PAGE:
About 35 people were vaccinated Monday at a Hyattsville barbershop as part of a partnership between the University of Maryland’s Center for Health Equity and Luminis Health.
“We’re just trying to service our community,” said Mike Brown, who runs The Shop Spa barbershop and is a certified community health care worker.
The initiative is the first of its kind in the state and is designed to bring a level of comfort and trustworthiness to the COVID-19 vaccine, according to a press release.
There’s a tremendous amount of trust between the community and the local barbershop, said Dr. Stephen Thomas, health equity center director and university professor. It was from this observation that the idea to provide COVID-19 vaccines at barbershops was born.
The barbershop sits in a COVID-19 hot spot, with 5,419 cases in Hyattsville’s 20783 zip code as of Monday. Prince George’s County is also among the Maryland jurisdictions with the lowest vaccination rates in the state, with only about a third of the community fully vaccinated, according to Maryland’s coronavirus dashboard.
“We build a beautiful bridge to freedom, but we haven’t built the last mile,” Thomas said. “That’s where we are — we’re building that last mile.”
Brown, who is a member of the health equity center’s Health Advocates In-Reach and Research network, said he has heard customers talk about the reasons that led them to become hesitant about the vaccine. Some said the vaccine was made too fast, while others said they didn’t trust the government.
In those moments, Brown would try to reason with them to question the logic behind those arguments. But he understands the hesitancy. There’s widespread racism in the medical field, and the government has systematically failed and hurt Black communities, he said.
Federal, state and local governments could have been more transparent to put Black and Latino communities at ease, Brown added.
Miles away at her hair salon in Capitol Heights, Katrina Randolph heard similar concerns as she cut hair for her clients. Randolph would listen to them, she said, but she would encourage them to read the Centers for Disease Control and Prevention guidelines.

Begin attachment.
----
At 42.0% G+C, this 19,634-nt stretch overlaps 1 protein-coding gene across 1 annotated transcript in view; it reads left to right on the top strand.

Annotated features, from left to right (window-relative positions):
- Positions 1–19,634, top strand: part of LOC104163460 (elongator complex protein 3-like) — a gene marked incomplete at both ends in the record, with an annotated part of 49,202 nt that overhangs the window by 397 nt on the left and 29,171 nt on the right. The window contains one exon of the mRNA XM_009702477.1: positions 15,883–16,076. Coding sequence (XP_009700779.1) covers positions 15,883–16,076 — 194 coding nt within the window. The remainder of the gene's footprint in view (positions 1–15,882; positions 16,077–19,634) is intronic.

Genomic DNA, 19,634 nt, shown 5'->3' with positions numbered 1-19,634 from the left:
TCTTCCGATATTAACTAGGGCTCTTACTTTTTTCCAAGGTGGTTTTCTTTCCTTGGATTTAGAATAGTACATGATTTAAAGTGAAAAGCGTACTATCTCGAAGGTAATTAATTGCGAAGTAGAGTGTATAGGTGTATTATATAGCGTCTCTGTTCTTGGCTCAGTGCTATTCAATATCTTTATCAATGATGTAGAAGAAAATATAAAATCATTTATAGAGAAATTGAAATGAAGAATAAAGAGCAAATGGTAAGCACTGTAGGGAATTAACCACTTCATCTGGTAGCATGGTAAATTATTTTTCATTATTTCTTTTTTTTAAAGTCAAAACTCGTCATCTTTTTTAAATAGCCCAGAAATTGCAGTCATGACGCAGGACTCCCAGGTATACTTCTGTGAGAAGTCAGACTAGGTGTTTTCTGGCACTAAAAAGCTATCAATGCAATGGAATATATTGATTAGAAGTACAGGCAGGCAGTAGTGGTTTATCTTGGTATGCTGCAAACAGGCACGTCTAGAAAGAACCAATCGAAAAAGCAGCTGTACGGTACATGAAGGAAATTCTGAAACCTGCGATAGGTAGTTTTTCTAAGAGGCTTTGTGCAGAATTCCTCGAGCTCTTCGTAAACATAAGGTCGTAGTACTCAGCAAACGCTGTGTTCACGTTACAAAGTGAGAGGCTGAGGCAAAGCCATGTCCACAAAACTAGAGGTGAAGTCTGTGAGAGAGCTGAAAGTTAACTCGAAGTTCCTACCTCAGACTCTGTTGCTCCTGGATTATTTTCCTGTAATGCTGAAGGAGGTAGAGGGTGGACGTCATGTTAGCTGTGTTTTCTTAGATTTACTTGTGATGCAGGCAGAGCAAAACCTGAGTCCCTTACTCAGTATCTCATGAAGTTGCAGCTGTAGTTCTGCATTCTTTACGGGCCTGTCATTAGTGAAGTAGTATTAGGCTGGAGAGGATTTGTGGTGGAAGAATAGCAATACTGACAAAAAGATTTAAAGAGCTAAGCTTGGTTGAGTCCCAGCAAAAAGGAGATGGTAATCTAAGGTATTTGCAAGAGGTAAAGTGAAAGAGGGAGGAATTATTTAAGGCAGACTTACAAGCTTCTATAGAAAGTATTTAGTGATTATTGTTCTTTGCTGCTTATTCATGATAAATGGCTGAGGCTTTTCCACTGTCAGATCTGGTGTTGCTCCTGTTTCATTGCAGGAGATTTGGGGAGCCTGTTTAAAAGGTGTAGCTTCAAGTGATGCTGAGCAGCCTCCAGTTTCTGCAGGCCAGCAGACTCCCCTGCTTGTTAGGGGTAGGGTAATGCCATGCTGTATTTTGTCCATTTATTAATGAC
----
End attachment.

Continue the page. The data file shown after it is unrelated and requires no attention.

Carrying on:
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“[HAIR wants] us to be able to stand behind our chair and have these conversations with our clients and continue to build trusting relationships with them and be able to answer health disparities disparity questions for them,” she said.
Randolph was able to convince her aunt, Denise Mitchiner, to get vaccinated at the barbershop. Initially, Mitchiner was a bit hesitant about getting the vaccine.
But Randolph explained to Mitchiner that getting the vaccine would be the best for her health — Mitchiner has some allergies, and also likes to go out and hang around other people.
“Why not protect yourself?” Randolph said. “This is the best place to do it … with the community.”
Since getting the shot, Mitchiner said she feels “fine” and is glad to have done her part to keep not only herself but her family and community safe as well.
Clarence Cromer, who’s been working as management at the barbershop for 22 years, also got vaccinated Monday. Cromer was delighted to find out the shop would supply vaccines, because it meant he didn’t have to go far to get vaccinated.
“I didn’t have to go nowhere, it was here, and it was good,” Cromer said.
Reginald Alston, 57, is Randolph’s best friend. They’ve known each other for over 40 years. Alston got the Johnson & Johnson vaccine Monday and, like Mitchiner, felt good afterwards. Alston was hesitant at first but finally decided to get it after some convincing from Randolph.
Alston is a contractor, so he does work in many homes, he said. Even with a mask at work, the shot is an extra protective barrier.
“I wear the two masks and stuff like that, and I keep my hand lotion on me like that, and I wash my hands every day,” Alston said. “But as long as I got this now, I feel very, very safe and confident.”
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There are a lot of barriers when it comes to access to vaccines for Latino communities, said Alexandra Morán, a community health provider at Luminis Health.
A lot of information related to COVID-19 vaccines are not available in Spanish, she said. Some people may not know how to register online, or to read or write, she said.
Others are distrustful of the state, Morán said. Those who are undocumented may be afraid someone may call the U.S. Immigration and Customs Enforcements, or might think they are not eligible to get the vaccine since they are not U.S. citizens, she said.
Morán stresses that, in these circumstances, there must be grassroots organizing. She works with churches so she can try to speak to them about getting the vaccine. She will talk to them in Spanish, explaining that any information they give to the health provider is private, they do not need to pay for the vaccine, and there are no reasons to be afraid.
“The work that needs to be done is going door to door,” she said.
And when it comes to vaccination hesitancy and the fears that inspire it, Jamar Gibbons believes a barbershop is a great place to get the conversation started. Gibbons had just gotten vaccinated to support a friend, and felt the environment helped people get comfortable.
“Anything where the people come together and talk and have normal conversation … barbershops, hair salons, grocery stores, even playgrounds. You can meet at a spot, which I think is an awesome idea,” Gibbons said.